Spring cleaning is the time when you find various food products in your pantry that you didn’t know were there. Like an odd bottle of orange juice, sitting there for who knows how long.
You grab that bottle, check the date on the label, and it’s already a few weeks past that date. Does orange juice go bad?
Or maybe you’ve bought a carton of refrigerated orange juice, drank half of it, and put it in the fridge. A few days later you’re not quite sure if you can finish that juice or should you discard it.
People ask similar questions regarding OJ time and time again, and this article is here to help. In it, we discuss storage, shelf life, and going bad of orange juice. If you’re interested in learning a bit more about OJ, read on.
How to Store Orange Juice
There are a few varieties of orange juice available on the market. And the storage methods depend heavily on the variety you choose.
Rule of thumb: you should store unopened OJ at the same temperature it was in the store and put it into the fridge after opening.
Let’s start with the most popular kind, that is the orange juice sold unrefrigerated.
You should keep it in a cool and dark area, away from sources of heat. If it comes in a clear bottle, avoid any light too. Both temperature fluctuations and light affect the juice negatively. The pantry is the best choice, but a cabinet in the kitchen works also. Once you open the container, keep it sealed tightly and in the fridge.
Another variety of OJ is the one available in the refrigerated section. Orange juice from Simply Beverages is a good example of such juice. This kind should always be refrigerated, plain and simple. As usual, make sure the container is sealed when not in use.
Last but not least, there’s the homemade orange juice you make with fresh oranges. Like with the refrigerated variety, you should keep fresh OJ in the fridge.
If you won’t be able to use all your OJ before it goes bad, freezing orange juice is a tried and tested way to preserve it. While freezing might degrade the quality of the juice a bit, it should be just fine if you use it in a drink. Or throw in a cube or two of frozen OJ into a glass of water on a hot day for a tasty refreshment. That’s why I recommend freezing orange juice in an ice cube tray.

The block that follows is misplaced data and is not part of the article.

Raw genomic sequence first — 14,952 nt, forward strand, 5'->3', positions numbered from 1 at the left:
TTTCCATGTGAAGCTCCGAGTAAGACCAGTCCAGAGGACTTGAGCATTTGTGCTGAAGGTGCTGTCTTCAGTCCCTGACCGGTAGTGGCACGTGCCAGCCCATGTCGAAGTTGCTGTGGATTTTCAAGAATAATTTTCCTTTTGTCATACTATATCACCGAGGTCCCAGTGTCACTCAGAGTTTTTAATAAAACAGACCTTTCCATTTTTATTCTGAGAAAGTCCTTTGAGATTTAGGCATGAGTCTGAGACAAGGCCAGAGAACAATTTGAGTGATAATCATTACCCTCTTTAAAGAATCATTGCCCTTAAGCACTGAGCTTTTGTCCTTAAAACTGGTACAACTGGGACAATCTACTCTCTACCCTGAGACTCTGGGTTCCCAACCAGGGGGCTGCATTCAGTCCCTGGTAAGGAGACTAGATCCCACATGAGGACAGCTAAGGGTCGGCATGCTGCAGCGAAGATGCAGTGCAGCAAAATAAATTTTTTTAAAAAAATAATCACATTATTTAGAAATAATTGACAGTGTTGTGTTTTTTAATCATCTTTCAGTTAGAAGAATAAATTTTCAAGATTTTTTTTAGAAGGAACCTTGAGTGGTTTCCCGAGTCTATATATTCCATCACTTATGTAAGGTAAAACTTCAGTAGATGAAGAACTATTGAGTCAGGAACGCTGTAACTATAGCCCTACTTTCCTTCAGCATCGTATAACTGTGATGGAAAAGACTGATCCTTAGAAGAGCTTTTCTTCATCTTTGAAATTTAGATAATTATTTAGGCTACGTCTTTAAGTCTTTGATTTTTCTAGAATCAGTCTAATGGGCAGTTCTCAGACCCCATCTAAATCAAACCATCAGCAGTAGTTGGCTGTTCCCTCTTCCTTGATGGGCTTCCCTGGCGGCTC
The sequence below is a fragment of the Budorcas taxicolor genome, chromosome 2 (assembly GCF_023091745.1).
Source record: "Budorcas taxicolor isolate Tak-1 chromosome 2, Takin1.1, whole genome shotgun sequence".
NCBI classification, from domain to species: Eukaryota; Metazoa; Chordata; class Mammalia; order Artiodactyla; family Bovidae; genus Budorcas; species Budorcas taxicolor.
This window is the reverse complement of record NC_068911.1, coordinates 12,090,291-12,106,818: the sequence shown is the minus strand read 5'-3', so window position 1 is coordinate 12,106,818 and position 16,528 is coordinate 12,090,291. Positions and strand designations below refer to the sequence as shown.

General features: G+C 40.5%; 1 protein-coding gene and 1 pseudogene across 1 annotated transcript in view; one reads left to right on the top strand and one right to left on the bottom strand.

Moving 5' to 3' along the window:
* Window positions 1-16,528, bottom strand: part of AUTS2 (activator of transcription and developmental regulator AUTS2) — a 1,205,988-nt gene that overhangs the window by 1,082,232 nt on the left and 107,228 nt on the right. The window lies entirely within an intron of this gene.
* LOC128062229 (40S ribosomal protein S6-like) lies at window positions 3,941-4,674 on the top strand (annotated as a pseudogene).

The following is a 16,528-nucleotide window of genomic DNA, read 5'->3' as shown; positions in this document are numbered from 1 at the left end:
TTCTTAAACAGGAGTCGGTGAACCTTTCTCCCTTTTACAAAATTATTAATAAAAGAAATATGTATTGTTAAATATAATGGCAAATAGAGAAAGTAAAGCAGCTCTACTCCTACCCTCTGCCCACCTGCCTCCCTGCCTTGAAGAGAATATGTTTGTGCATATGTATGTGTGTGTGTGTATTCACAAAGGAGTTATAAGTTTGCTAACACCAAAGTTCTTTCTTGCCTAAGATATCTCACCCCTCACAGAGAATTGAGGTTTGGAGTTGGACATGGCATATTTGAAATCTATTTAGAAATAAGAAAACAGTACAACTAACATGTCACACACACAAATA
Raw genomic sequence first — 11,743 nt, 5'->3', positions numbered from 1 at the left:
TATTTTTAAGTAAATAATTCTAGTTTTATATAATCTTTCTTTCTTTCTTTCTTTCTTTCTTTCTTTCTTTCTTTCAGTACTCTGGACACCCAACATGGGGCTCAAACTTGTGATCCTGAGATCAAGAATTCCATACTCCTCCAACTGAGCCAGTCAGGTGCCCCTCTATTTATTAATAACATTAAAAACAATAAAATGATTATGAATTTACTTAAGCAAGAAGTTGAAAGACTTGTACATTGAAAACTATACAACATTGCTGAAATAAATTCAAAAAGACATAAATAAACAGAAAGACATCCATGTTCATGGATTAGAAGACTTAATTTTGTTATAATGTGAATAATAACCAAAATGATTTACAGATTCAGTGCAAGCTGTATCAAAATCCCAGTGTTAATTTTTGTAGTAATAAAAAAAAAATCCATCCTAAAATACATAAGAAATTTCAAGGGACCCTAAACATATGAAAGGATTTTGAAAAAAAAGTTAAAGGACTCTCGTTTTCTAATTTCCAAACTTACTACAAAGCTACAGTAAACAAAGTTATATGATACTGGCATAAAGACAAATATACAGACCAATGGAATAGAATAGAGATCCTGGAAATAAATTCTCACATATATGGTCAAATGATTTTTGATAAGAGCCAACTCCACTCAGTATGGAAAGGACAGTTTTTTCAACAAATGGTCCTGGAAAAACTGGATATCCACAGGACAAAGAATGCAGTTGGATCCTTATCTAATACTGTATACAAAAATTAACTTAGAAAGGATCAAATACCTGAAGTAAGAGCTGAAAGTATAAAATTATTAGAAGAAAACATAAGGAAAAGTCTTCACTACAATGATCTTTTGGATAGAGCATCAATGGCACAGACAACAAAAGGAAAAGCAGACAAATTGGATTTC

Alternatively, postpone juicing those oranges if you’re making fresh OJ. Whole oranges last quite a long time, especially if you refrigerate them.
And one more thing, please don’t freak out if you leave an unopened bottle or carton of OJ in a hot car for a few hours. Especially if it’s the sold unrefrigerated variety. The juice most likely will be perfectly fine. If, on the other hand, the bottle was already opened, cut your losses and discard the juice for safety purposes.
How Long Does Orange Juice Last
Once again, let’s start with orange juice sold unrefrigerated. This variety of OJ is always pasteurized to kill any harmful bacteria. Left unopened, it usually lasts between one and two years.
Every bottle or carton comes with a best-by or best-before date. That date is an estimate of how long the juice will retain freshness. Of course, it’s a rough estimate, and OJ should easily last at least a few months longer.
Once you open the container, you should finish or freeze it within 7 to 10 days.
Orange juice sold in the refrigerated section usually comes with a use-by date. The juice should stay fine for a few days past that date, but don’t expect miracles. Once you open the bottle or carton, it will retain freshness for up to 7 days.
When it comes to homemade OJ, it’s ideal to consume it the same day you squeeze the oranges. If that’s not possible, try to use it or freeze it within two to three days.
|Orange juice sold unrefrigerated (unopened)
|Best by + 3 – 6 months
|Orange juice sold unrefrigerated (opened)
|7 – 10 days
|Orange juice sold refrigerated (unopened)
|Use-by + 3 – 5 days
|Orange juice sold refrigerated (opened)
|Fresh orange juice
|2 – 3 days
Please note that all the periods above are estimates and for the best quality.
How To Tell If Orange Juice Is Bad
Like other juices, OJ deteriorates in quality over time. That process accelerates upon opening the bottle or carton.
That means that after a few days of refrigerating the liquid won’t be as tasty as it was right after you opened the bottle. At a certain point, you might find the taste unpleasant, and that’s when you should discard it. The juice most likely is still safe to drink, but there’s no point in consuming flavorless OJ.
Now to the signs that your OJ is spoiled.
First off, if the container is bulging or swollen, something went wrong in the production process, and you should throw the juice out.
Now pour some juice into a transparent glass so you can see the liquid clearly. First, take a close look at the liquid and make sure it has the usual color and there are no signs of mold or any sediment.
The sniff test comes second. If the juice smells sour, vinegar-like, throw it out.
Next on our checklist is taste. If everything up to this point seems to be perfectly fine with the liquid, it’s time to drink a little. If it tastes fizzy or reminds you of alcohol, discard it. Given that the taste is okay, feel free to use it.
One more thing to remember. If you already store the juice for a pretty long time, like a half-open carton for 2 or 3 weeks, or homemade OJ for a week, discard it anyway. Better safe than sorry.
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